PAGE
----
Thank you for your interest in my photography. If you have a question not covered here, please feel free to contact me. firstname.lastname@example.org
Who is Monty Sloan?
Well, I'm the Staff Photographer at Wolf Park, a wolf educational and research facility located in Indiana. For more information about this facility please check out www.wolfpark.org.
What Kind of Equipment do I Use?
The 18MP Canon EOS 1D X digital camera really can't be beat. Previous cameras included, but are not exclusive to, a Nikon F5 (my last film camera). Then there is my first DSLR - a Nikon D1x that I used from September 2001 to December 2002; then I got frustrated enough with Nikon to finally make the switch to Canon. In fairly quick succession from 2003 to 2012 I've owned a Canon EOS 1D, 1Ds, 1D Mark II, 1Ds Mark II, 1Ds Mark III and 1D Mark IV and finally the current camera, the Canon EOS 1D X -- did I mention it's really cool and fun to use? I purchased that one in July 2012.
The quality of images from these cameras rivals that of film! Actually, the current camera is more like shooting medium format than 35mm. To put things in perspective, the Nikon 1Dx, which was only 5.5MP, was about the same quality as 35mm print film. It produced spectacular prints up to 20x30 inches -- you can just imagine what the latest Canon can do....
I also have a collection of lenses. There is a 8mm Sigma fisheye which takes really silly photos. There is a 100mm Canon macro lens which takes really close up photos. The 50mm f1.8 is good for low light, while the 16-35 is good for landscapes. These lenses are not used much...
The lenses I mostly use, as they are best for photographing wolves, are Canon's 28-300 & 100-400m zooms. Other lenses, such as my 70-200mm f2.8, are nice for specific uses - such as for low light, or a really shallow depth of field. The 500mm f4 is great for long distance shots like those taken from Wolf Park's blue bridge. With a 2x telextender, it's great to photograph wild wolves in Yellowstone National Park.
Before I went digital in the fall of 2001, I used a Nikon F5 and before that a Nikon F4. Actually, I had a number of Nikon cameras dating back to the early 1980's. I have some fond memories of my FM2. That was a really cool camera for its time. I had also dabbled with medium and some large format work. For wolves however, the large format camera would have been nothing more than an expensive chew toy so there are mostly still life and landscape photos from my old Sinar F and Mamaya cameras.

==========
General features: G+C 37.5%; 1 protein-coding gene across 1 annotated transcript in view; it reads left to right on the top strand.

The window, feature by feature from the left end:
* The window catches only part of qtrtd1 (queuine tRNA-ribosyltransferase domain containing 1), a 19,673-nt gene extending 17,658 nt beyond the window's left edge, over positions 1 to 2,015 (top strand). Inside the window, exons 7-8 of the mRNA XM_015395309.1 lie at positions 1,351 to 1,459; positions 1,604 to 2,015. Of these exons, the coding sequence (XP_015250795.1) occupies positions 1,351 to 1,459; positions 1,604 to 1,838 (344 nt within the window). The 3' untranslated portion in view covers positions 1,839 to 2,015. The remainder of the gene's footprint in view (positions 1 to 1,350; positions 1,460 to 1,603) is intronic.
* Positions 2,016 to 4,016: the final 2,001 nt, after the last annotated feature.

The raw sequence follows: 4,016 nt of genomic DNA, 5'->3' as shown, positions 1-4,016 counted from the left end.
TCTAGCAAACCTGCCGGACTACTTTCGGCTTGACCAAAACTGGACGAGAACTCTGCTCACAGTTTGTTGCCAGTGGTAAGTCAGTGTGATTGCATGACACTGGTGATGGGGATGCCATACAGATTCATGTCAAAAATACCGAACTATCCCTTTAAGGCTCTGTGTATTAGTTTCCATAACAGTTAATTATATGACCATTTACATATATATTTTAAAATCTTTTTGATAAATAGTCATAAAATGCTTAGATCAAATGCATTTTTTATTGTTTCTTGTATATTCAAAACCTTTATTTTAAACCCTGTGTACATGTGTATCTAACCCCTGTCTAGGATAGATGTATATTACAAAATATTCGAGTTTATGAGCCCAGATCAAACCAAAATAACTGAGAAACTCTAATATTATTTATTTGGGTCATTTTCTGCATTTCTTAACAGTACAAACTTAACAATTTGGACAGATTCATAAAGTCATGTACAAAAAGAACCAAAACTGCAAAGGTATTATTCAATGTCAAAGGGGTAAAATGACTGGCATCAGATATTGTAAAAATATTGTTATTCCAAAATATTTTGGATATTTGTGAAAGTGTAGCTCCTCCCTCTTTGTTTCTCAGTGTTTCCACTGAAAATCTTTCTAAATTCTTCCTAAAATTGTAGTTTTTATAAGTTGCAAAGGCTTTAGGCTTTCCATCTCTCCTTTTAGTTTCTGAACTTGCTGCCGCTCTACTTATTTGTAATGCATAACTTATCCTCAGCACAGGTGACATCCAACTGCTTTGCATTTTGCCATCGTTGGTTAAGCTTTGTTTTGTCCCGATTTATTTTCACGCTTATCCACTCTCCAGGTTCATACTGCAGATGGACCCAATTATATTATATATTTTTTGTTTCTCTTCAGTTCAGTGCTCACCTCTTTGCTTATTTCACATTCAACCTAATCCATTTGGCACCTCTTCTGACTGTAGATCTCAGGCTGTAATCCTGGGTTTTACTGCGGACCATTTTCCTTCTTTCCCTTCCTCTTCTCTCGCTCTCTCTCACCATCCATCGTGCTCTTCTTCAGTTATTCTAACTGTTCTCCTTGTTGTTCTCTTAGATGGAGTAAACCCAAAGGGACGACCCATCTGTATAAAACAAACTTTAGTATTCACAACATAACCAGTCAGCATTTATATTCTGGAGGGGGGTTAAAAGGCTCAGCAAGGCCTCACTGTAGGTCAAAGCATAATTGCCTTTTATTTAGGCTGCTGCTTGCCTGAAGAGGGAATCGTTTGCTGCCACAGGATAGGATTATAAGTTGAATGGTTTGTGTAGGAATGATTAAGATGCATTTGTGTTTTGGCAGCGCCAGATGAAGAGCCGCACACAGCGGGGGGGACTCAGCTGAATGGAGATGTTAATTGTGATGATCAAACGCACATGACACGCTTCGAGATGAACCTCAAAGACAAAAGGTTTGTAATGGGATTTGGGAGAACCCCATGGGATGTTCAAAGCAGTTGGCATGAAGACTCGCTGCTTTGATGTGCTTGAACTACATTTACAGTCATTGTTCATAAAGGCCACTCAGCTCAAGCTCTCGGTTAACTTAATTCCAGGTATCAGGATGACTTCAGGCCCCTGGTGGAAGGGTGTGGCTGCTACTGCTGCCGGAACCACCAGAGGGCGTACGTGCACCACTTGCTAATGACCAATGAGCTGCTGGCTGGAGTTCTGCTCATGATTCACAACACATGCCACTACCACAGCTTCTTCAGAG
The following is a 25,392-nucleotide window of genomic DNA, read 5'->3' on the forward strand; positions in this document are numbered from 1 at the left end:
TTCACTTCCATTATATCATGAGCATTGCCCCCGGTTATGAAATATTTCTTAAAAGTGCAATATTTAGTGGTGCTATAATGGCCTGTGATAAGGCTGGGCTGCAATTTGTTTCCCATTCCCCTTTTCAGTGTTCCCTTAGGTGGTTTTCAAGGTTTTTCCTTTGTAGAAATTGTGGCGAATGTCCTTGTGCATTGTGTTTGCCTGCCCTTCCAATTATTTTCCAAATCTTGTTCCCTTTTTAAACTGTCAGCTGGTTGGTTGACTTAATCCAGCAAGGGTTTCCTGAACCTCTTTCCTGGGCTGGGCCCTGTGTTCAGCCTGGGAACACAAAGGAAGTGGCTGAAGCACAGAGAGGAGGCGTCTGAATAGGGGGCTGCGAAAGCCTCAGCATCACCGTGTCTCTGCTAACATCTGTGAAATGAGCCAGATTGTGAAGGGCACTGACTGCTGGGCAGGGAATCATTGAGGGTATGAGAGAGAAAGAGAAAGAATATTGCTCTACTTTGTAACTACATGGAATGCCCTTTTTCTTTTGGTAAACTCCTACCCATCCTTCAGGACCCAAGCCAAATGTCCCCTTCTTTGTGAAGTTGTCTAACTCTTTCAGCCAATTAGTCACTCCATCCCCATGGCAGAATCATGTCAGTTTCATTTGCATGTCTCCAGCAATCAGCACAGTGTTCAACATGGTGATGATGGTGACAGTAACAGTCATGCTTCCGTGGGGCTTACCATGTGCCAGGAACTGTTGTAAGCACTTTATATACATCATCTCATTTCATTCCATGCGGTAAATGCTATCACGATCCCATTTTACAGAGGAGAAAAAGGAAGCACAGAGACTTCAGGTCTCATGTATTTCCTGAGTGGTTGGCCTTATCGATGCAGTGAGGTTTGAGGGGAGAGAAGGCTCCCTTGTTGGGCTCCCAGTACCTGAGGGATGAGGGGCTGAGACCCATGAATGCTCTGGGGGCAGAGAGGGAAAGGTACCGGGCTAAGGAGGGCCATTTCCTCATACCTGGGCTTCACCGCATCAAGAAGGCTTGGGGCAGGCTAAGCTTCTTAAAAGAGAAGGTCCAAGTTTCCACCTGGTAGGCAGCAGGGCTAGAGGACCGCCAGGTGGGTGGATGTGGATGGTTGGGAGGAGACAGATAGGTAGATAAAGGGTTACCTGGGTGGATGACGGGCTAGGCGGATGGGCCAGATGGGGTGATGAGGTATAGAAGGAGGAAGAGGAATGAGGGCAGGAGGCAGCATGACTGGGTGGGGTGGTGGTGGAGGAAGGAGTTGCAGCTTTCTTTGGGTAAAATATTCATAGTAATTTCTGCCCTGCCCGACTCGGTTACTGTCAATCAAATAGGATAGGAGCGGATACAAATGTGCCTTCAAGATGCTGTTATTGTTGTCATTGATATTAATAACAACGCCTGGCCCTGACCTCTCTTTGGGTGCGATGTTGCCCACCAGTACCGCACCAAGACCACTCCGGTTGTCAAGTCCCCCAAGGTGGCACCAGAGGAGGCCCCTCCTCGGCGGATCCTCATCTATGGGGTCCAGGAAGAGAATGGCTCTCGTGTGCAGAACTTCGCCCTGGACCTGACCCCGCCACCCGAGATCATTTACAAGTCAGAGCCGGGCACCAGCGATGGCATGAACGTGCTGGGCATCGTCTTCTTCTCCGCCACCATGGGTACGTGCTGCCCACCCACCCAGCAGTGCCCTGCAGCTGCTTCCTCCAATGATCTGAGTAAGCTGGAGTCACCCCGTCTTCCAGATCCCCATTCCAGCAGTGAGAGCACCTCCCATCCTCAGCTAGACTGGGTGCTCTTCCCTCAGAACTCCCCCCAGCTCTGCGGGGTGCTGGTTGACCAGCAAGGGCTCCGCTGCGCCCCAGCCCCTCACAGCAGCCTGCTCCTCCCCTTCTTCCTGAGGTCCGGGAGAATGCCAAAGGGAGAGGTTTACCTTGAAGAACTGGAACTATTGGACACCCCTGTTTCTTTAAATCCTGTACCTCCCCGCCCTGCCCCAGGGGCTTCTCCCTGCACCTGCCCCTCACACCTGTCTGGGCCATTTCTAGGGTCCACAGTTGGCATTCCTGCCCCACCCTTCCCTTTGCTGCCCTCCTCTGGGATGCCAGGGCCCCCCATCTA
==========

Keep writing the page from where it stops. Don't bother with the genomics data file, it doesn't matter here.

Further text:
I have to admit that I was a bit reluctant at first to go digital -- and I only did so with the expectation of taking photos to use as images on web sites, screen savers and the like. In waiting, technology caught up to the point where digital images rivaled, and now exceed, the quality you can achieve with 35mm film.
Are Digital Photos 'Real'?
In nearly every case, the digital images posted on Wolfphotography.com are exactly what was seen through the lens. The only changes would be minor color corrections, perhaps some cropping and the equivalent of the 'burning and dodging' similar to what I did years ago in my black & white darkroom. However, one sometimes likes to play in Photoshop and combine several images together to create something totally new and sometimes a bit weird. Those images are under the category of Digital Creations and are usually explained in detail in the photo's descriptive text.
Prints are made on photographic paper, as well as on high quality inkjet paper. I've used a number of labs around the country, but also am quite pleased with the 12 cartridge Canon Pro-1 printer. The ink's have a life expectancy rated 100+ years (which is above that of standard color photos). Not only does this printer produce excellent color results, it produces phenomenal B&W prints.
Print Sizes, Print Surfaces & Other Print Stuff
The aspect ratio of 35mm film, as well as that of professional digital cameras is about 2:3 -- which is a little bit longer than "standard" print sizes. In other words, a full frame image is not going to be 8x10 inches, but 8x12 inches. Full frame prints would be 4x6, 7½x11, 8x12, 12x18, 16x24, 20x30 & 24x36. 11x17 & 13x19 inch prints are close, and you really would not notice the tiny amount of cropping necessary in most photos. 5x7, 8x10, 11x14, "Legal" sized prints, etc. are all cropped a bit which can be a distinct advantage for some compositions.
When I mat prints, I try to cut mats of a standard size so you can easily find a frame for them. However, this is not always possible. To make things as easy as possible, here are the size mats I cut for various sized prints:
Of course there really is no limit on print aspect ratios. I've printed photos at all kinds of weird dimensions. Depending on the photo, this can create some really cool aspect ratios. Some of my recent 10x30 inch prints that I made for a photo exhibit in Wolf Park's Wright Learning Center are really cool looking. They were also the best selling of all my more expensive signed, matted and framed prints that I have been selling through the Wolf Park giftshop.
If you are looking for a specific sized mat, I'm sure I can accommodate you. It might cost a little extra to do a custom mat, but I can do it for far less than what it would cost in a framing store. I also plan to offer framing rail kits as I can get custom cut metal frames of any size. They are a bit more than what you would get at a superstore, but are far, far cheaper than a frame shop. Feel free to contact me if you have any questions or interest in custom mats and frames.
So with all these sizes of prints, unless the print has a 2x3 ratio, some cropping is involved. With some of the more specialized print sizes, getting an inexpensive frame or pre-made mat, might be a bit difficult. If you are custom matting and framing the photograph, or having me cut the mat, this is not a problem, but if you are planning on a less expensive route and need a standard size, you might want to keep the size of the print in mind.